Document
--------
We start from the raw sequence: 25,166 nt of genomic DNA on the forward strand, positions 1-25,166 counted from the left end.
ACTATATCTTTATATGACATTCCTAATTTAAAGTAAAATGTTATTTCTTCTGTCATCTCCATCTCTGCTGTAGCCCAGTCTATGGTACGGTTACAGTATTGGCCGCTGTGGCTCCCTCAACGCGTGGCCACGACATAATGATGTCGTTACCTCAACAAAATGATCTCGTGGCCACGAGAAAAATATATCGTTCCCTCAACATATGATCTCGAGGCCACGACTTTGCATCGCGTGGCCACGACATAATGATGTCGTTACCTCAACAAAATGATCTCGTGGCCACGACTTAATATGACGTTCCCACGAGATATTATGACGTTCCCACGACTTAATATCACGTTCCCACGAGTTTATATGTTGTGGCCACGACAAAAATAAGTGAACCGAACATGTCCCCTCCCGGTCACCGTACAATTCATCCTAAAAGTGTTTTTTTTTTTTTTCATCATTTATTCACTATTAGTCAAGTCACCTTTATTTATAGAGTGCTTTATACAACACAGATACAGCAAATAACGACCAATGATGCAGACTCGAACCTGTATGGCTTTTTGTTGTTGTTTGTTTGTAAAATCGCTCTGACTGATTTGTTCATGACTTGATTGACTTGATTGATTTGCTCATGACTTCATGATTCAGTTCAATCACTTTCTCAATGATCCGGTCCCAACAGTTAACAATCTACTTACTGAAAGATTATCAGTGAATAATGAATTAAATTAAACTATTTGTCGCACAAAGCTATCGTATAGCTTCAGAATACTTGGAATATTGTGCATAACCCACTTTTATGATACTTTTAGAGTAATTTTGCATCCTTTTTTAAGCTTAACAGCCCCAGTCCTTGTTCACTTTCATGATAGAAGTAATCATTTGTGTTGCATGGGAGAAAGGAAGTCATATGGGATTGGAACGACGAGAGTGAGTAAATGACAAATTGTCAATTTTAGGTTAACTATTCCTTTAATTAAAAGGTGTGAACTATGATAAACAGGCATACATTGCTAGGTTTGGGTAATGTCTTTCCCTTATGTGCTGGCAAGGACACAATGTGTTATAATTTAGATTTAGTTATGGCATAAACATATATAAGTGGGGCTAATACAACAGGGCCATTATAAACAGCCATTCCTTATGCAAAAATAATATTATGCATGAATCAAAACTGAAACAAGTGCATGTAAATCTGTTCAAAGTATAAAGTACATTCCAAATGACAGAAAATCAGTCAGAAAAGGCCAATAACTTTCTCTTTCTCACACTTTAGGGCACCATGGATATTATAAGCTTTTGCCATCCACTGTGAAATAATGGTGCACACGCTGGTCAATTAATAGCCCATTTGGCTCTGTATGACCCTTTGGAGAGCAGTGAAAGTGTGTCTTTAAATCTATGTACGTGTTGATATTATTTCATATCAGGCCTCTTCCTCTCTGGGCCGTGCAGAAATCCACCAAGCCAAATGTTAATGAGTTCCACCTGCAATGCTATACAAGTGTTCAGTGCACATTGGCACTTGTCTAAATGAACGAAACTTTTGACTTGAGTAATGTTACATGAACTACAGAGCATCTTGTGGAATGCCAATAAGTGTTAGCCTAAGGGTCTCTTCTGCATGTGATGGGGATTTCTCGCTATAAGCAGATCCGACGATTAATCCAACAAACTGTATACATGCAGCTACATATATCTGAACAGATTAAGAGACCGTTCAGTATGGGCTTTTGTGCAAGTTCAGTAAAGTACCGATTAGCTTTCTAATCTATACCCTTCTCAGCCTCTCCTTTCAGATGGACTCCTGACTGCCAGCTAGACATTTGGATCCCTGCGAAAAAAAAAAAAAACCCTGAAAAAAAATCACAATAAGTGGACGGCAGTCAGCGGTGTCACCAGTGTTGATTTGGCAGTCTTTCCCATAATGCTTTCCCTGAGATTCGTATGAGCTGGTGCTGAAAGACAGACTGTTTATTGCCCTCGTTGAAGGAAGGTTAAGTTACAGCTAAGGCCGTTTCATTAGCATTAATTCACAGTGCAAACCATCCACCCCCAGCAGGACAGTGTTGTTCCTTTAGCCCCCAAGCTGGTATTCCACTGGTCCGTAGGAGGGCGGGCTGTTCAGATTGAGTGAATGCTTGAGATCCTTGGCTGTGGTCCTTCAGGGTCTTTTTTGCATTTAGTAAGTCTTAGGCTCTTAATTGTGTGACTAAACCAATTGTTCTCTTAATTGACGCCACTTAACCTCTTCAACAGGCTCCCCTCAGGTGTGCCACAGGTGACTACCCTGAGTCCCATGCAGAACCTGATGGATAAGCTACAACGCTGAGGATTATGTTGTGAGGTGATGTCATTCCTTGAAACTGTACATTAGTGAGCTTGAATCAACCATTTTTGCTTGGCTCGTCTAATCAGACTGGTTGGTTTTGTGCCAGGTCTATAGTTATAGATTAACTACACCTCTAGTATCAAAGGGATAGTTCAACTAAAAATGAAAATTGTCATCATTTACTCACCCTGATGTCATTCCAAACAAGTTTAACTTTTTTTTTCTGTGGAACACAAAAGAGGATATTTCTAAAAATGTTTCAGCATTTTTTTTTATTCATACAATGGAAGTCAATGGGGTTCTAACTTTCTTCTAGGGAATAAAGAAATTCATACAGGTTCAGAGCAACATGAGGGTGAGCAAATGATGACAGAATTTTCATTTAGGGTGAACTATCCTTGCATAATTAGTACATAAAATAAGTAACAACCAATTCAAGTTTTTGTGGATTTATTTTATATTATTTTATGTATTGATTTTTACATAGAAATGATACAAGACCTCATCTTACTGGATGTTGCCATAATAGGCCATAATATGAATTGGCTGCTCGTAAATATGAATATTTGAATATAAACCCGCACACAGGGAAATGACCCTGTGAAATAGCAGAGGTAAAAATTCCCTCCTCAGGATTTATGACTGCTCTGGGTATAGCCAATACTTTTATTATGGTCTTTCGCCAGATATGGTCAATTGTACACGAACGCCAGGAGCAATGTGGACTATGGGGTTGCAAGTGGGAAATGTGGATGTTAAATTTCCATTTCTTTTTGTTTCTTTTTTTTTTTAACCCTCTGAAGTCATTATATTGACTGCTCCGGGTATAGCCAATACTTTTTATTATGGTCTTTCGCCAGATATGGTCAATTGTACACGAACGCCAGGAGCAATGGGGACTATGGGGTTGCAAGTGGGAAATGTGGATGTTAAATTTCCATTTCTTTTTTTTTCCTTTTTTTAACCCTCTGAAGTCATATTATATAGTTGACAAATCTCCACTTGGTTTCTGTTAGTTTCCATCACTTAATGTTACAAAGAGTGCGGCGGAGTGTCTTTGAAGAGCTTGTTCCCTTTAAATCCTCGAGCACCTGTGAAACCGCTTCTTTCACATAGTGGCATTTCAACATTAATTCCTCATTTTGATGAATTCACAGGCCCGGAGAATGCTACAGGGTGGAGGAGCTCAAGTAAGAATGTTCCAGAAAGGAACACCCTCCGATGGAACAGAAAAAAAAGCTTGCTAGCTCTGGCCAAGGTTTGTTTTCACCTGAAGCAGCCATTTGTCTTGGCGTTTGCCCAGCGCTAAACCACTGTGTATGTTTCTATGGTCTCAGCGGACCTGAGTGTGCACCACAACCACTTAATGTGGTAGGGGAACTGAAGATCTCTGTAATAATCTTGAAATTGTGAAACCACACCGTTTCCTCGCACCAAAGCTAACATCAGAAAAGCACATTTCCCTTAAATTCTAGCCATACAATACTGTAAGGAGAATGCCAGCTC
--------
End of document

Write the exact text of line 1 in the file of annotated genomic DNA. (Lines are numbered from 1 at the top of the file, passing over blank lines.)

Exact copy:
We start from the raw sequence: 25,166 nt of genomic DNA on the forward strand, positions 1-25,166 counted from the left end.